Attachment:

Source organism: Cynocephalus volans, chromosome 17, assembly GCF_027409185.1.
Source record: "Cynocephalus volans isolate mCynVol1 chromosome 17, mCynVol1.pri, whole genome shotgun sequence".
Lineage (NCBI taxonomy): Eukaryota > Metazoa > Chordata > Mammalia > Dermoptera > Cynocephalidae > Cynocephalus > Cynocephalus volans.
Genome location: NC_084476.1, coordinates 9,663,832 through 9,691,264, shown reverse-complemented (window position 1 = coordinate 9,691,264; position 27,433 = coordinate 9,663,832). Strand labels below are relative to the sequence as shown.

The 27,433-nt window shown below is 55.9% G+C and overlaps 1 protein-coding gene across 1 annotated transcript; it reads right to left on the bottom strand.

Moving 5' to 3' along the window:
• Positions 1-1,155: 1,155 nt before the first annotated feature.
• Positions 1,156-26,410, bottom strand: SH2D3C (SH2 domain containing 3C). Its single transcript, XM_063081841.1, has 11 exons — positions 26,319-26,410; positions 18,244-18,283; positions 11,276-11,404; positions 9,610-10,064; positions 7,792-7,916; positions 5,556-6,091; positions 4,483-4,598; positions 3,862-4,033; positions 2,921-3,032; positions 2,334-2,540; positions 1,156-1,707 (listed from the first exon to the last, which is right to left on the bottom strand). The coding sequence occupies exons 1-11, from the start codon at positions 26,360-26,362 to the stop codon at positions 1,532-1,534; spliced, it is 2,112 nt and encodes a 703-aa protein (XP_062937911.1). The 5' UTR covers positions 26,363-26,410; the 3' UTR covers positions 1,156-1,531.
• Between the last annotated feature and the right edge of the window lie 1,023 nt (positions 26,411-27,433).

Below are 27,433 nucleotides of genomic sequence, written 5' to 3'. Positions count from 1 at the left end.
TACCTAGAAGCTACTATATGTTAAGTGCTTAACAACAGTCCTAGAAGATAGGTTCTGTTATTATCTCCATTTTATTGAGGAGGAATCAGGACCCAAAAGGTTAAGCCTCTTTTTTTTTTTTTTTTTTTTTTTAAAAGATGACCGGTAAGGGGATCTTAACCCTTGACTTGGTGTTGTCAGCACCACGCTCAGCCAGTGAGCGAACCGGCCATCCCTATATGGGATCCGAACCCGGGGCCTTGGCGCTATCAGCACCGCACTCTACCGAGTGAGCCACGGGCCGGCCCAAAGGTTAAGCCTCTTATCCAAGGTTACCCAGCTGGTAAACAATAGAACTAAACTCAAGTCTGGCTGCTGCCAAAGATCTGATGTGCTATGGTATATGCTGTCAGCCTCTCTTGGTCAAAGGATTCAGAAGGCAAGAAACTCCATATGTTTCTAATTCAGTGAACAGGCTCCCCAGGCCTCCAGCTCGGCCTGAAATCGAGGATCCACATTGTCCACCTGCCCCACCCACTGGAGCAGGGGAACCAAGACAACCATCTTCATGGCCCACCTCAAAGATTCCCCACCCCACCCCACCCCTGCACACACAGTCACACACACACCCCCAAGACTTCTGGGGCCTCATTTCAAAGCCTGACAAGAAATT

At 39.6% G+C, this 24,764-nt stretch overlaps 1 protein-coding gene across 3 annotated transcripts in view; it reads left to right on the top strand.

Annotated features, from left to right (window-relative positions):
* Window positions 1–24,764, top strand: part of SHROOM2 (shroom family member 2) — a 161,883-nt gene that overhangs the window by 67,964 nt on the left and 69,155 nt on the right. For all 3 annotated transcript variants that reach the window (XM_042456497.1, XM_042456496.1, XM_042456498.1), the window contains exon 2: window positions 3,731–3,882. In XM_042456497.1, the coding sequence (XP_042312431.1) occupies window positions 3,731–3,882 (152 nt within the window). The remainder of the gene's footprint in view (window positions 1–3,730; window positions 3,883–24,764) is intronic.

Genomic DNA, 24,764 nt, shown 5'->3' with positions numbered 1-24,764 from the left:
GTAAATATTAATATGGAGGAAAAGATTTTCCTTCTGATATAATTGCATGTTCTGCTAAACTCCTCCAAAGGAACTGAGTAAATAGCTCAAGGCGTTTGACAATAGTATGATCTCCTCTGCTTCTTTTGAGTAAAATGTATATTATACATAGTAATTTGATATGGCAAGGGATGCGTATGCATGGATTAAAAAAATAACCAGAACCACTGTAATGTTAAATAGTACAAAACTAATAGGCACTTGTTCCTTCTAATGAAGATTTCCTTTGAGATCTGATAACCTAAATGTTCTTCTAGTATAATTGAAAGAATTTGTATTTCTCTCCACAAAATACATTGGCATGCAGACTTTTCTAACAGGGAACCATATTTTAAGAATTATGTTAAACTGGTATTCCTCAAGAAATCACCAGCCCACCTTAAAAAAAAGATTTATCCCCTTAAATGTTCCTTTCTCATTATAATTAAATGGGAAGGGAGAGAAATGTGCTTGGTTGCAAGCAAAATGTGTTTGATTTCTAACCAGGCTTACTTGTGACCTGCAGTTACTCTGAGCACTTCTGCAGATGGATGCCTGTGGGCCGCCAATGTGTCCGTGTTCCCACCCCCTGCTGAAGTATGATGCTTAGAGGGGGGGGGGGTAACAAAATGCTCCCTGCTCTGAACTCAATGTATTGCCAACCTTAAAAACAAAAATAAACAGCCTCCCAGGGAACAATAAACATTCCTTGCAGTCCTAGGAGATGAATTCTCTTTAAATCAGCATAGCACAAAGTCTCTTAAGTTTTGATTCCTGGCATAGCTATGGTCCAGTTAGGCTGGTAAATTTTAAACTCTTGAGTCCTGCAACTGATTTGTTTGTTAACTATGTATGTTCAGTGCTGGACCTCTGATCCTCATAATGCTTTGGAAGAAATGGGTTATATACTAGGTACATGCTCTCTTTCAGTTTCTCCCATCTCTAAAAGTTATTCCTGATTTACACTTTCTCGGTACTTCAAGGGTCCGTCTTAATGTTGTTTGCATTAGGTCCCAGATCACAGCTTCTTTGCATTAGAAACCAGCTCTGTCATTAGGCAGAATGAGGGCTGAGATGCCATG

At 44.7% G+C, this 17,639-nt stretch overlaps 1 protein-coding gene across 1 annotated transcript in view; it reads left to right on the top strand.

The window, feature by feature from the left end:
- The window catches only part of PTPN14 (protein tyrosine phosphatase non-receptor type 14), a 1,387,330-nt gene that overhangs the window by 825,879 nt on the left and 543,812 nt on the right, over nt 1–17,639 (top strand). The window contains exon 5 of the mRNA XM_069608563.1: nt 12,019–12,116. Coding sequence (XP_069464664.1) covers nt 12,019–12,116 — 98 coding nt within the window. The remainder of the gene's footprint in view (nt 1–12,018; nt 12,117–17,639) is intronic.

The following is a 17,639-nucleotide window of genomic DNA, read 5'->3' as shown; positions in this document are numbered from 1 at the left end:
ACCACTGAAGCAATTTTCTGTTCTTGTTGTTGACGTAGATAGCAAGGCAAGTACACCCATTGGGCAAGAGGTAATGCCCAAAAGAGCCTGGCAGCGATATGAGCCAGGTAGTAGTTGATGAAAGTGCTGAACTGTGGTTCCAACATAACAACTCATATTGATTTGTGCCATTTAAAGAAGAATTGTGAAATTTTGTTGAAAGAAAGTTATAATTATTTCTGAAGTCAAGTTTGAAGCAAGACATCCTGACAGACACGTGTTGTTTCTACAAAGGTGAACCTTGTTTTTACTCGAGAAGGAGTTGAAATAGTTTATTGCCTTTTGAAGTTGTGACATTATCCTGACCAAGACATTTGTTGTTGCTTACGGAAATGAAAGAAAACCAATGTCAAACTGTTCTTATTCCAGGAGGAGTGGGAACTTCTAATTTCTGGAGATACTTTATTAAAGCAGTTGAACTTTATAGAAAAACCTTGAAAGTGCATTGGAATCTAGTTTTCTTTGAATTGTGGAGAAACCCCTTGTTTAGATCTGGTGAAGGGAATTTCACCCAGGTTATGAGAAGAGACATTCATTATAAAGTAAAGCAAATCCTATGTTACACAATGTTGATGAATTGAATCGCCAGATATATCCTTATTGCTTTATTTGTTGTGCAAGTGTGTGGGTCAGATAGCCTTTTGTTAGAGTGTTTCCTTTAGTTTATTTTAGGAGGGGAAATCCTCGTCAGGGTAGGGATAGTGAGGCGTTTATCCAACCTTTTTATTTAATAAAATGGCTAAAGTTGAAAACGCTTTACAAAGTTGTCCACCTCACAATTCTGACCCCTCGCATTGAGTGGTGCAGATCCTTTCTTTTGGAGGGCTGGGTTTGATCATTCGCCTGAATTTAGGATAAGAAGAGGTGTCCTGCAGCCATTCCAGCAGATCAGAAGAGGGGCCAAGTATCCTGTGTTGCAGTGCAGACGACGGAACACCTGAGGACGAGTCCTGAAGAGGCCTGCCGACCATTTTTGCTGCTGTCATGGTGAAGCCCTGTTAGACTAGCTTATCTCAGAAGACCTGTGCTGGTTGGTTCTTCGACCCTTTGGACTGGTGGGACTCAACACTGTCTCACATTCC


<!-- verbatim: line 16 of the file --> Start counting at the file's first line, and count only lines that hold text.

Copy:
GTAAATATTAATATGGAGGAAAAGATTTTCCTTCTGATATAATTGCATGTTCTGCTAAACTCCTCCAAAGGAACTGAGTAAATAGCTCAAGGCGTTTGACAATAGTATGATCTCCTCTGCTTCTTTTGAGTAAAATGTATATTATACATAGTAATTTGATATGGCAAGGGATGCGTATGCATGGATTAAAAAAATAACCAGAACCACTGTAATGTTAAATAGTACAAAACTAATAGGCACTTGTTCCTTCTAATGAAGATTTCCTTTGAGATCTGATAACCTAAATGTTCTTCTAGTATAATTGAAAGAATTTGTATTTCTCTCCACAAAATACATTGGCATGCAGACTTTTCTAACAGGGAACCATATTTTAAGAATTATGTTAAACTGGTATTCCTCAAGAAATCACCAGCCCACCTTAAAAAAAAGATTTATCCCCTTAAATGTTCCTTTCTCATTATAATTAAATGGGAAGGGAGAGAAATGTGCTTGGTTGCAAGCAAAATGTGTTTGATTTCTAACCAGGCTTACTTGTGACCTGCAGTTACTCTGAGCACTTCTGCAGATGGATGCCTGTGGGCCGCCAATGTGTCCGTGTTCCCACCCCCTGCTGAAGTATGATGCTTAGAGGGGGGGGGGGTAACAAAATGCTCCCTGCTCTGAACTCAATGTATTGCCAACCTTAAAAACAAAAATAAACAGCCTCCCAGGGAACAATAAACATTCCTTGCAGTCCTAGGAGATGAATTCTCTTTAAATCAGCATAGCACAAAGTCTCTTAAGTTTTGATTCCTGGCATAGCTATGGTCCAGTTAGGCTGGTAAATTTTAAACTCTTGAGTCCTGCAACTGATTTGTTTGTTAACTATGTATGTTCAGTGCTGGACCTCTGATCCTCATAATGCTTTGGAAGAAATGGGTTATATACTAGGTACATGCTCTCTTTCAGTTTCTCCCATCTCTAAAAGTTATTCCTGATTTACACTTTCTCGGTACTTCAAGGGTCCGTCTTAATGTTGTTTGCATTAGGTCCCAGATCACAGCTTCTTTGCATTAGAAACCAGCTCTGTCATTAGGCAGAATGAGGGCTGAGATGCCATG